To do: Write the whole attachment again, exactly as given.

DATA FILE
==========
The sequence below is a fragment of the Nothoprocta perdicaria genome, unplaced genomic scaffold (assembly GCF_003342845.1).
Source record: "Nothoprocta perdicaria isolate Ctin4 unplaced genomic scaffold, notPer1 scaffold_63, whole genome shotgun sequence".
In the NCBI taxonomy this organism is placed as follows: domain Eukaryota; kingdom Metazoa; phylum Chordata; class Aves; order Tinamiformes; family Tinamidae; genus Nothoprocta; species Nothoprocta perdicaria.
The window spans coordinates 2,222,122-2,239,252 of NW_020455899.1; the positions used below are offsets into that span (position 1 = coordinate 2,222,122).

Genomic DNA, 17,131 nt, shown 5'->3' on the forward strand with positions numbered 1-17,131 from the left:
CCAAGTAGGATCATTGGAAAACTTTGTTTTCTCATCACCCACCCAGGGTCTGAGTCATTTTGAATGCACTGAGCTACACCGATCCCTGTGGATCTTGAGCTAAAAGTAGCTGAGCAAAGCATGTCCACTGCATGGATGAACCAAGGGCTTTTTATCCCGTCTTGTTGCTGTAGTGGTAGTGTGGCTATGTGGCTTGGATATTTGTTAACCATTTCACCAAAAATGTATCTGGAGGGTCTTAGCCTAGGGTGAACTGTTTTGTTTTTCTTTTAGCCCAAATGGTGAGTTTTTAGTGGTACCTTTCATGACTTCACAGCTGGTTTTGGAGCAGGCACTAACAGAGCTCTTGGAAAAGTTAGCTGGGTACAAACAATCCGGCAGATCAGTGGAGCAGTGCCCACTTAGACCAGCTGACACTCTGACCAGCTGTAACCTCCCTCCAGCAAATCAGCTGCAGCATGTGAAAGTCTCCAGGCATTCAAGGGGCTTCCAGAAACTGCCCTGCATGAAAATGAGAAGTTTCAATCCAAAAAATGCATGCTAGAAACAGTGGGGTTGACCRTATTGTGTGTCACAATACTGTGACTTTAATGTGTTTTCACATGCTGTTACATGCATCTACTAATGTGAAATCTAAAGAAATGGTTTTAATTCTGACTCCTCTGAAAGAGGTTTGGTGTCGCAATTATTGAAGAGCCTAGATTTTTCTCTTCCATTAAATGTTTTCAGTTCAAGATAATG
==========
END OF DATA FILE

The sequence below is a fragment of the Nothoprocta perdicaria genome, unplaced genomic scaffold (assembly GCF_003342845.1).
Source record: "Nothoprocta perdicaria isolate Ctin4 unplaced genomic scaffold, notPer1 scaffold_63, whole genome shotgun sequence".
In the NCBI taxonomy this organism is placed as follows: domain Eukaryota; kingdom Metazoa; phylum Chordata; class Aves; order Tinamiformes; family Tinamidae; genus Nothoprocta; species Nothoprocta perdicaria.
The window spans coordinates 2,222,122-2,239,252 of NW_020455899.1; the positions used below are offsets into that span (position 1 = coordinate 2,222,122).

Genomic DNA, 17,131 nt, shown 5'->3' on the forward strand with positions numbered 1-17,131 from the left:
CCAAGTAGGATCATTGGAAAACTTTGTTTTCTCATCACCCACCCAGGGTCTGAGTCATTTTGAATGCACTGAGCTACACCGATCCCTGTGGATCTTGAGCTAAAAGTAGCTGAGCAAAGCATGTCCACTGCATGGATGAACCAAGGGCTTTTTATCCCGTCTTGTTGCTGTAGTGGTAGTGTGGCTATGTGGCTTGGATATTTGTTAACCATTTCACCAAAAATGTATCTGGAGGGTCTTAGCCTAGGGTGAACTGTTTTGTTTTTCTTTTAGCCCAAATGGTGAGTTTTTAGTGGTACCTTTCATGACTTCACAGCTGGTTTTGGAGCAGGCACTAACAGAGCTCTTGGAAAAGTTAGCTGGGTACAAACAATCCGGCAGATCAGTGGAGCAGTGCCCACTTAGACCAGCTGACACTCTGACCAGCTGTAACCTCCCTCCAGCAAATCAGCTGCAGCATGTGAAAGTCTCCAGGCATTCAAGGGGCTTCCAGAAACTGCCCTGCATGAAAATGAGAAGTTTCAATCCAAAAAATGCATGCTAGAAACAGTGGGGTTGACCRTATTGTGTGTCACAATACTGTGACTTTAATGTGTTTTCACATGCTGTTACATGCATCTACTAATGTGAAATCTAAAGAAATGGTTTTAATTCTGACTCCTCTGAAAGAGGTTTGGTGTCGCAATTATTGAAGAGCCTAGATTTTTCTCTTCCATTAAATGTTTTCAGTTCAAGATAATG